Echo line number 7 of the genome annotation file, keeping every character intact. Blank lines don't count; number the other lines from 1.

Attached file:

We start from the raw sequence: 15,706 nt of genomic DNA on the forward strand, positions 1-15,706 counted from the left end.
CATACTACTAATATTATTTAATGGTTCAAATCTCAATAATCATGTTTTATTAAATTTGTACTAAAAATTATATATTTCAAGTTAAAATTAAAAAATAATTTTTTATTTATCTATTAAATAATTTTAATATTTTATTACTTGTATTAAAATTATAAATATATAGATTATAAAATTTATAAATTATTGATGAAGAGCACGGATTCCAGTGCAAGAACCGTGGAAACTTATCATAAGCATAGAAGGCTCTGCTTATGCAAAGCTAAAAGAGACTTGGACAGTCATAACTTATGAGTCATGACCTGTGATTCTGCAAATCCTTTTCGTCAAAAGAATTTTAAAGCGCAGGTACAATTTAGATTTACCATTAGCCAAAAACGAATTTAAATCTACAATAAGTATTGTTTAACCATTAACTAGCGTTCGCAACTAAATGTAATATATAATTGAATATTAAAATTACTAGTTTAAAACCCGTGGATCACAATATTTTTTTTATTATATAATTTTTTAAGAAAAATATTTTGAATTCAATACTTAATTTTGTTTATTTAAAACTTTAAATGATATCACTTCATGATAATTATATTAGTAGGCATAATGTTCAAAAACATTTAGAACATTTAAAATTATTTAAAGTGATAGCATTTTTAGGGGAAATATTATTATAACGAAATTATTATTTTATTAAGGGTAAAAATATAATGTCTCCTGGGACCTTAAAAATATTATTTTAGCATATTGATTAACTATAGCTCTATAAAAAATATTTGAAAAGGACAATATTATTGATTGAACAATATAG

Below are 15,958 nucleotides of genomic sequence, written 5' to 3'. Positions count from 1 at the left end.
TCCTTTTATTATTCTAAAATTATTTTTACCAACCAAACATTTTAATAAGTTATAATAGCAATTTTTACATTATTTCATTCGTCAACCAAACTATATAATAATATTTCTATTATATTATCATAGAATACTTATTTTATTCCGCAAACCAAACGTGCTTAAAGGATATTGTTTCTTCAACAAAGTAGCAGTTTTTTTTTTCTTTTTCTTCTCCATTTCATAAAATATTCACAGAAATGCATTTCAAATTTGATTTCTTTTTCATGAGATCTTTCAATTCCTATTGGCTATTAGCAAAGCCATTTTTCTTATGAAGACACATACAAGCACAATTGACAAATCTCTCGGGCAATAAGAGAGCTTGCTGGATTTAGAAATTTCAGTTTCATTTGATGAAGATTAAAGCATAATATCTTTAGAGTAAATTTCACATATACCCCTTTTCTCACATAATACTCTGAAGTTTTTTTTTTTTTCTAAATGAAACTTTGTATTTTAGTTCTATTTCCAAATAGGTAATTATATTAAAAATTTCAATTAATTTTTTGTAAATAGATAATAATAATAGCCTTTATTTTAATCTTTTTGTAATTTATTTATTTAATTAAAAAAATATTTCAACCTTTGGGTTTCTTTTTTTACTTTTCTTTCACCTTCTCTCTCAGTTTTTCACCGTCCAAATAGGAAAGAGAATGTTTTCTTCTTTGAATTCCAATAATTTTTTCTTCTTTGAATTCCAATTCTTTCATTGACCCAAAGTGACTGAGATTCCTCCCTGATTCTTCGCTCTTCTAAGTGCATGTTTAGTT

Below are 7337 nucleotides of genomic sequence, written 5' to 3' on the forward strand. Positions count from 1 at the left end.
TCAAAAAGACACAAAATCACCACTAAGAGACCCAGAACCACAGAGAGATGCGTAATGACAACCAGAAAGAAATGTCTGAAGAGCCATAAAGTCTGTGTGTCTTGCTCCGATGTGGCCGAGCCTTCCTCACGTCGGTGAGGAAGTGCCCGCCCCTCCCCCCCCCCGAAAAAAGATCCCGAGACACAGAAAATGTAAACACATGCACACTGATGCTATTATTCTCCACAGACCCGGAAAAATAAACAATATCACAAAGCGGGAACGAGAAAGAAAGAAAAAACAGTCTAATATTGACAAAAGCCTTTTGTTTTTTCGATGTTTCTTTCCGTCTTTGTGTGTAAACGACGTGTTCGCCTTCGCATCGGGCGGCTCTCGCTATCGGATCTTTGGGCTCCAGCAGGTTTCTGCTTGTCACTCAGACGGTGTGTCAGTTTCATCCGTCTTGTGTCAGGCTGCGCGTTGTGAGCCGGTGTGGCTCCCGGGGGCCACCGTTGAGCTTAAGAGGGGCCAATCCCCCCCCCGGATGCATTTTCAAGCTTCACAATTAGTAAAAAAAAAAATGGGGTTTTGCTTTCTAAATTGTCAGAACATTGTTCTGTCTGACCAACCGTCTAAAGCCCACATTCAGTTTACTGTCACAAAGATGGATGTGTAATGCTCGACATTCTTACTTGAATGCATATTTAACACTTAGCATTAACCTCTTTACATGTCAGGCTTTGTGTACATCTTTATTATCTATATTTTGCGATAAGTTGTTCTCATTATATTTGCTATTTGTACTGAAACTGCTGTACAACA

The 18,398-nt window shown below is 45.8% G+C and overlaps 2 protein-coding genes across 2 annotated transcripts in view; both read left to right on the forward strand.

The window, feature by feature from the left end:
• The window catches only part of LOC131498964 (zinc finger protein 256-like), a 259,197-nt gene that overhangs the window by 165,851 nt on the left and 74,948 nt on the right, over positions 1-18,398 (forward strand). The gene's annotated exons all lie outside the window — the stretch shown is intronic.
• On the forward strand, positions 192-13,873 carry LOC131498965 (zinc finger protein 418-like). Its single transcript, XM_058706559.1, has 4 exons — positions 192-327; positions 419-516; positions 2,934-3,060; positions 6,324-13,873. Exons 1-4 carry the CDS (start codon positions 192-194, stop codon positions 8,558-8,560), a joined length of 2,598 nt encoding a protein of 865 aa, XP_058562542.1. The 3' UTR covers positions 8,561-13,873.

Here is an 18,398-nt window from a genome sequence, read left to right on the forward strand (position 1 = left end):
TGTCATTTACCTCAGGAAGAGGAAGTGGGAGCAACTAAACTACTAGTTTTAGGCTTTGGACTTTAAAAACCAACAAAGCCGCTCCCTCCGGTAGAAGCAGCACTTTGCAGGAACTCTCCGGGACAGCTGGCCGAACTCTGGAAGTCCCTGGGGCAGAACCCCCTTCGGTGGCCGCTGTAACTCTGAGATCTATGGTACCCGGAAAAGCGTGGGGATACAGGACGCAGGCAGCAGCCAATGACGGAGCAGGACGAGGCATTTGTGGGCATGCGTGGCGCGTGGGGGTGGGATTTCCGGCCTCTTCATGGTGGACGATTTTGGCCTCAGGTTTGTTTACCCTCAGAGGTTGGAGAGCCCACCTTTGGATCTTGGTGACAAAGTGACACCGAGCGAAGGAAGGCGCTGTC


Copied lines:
The 18,398-nt window shown below is 45.8% G+C and overlaps 2 protein-coding genes across 2 annotated transcripts in view; both read left to right on the forward strand.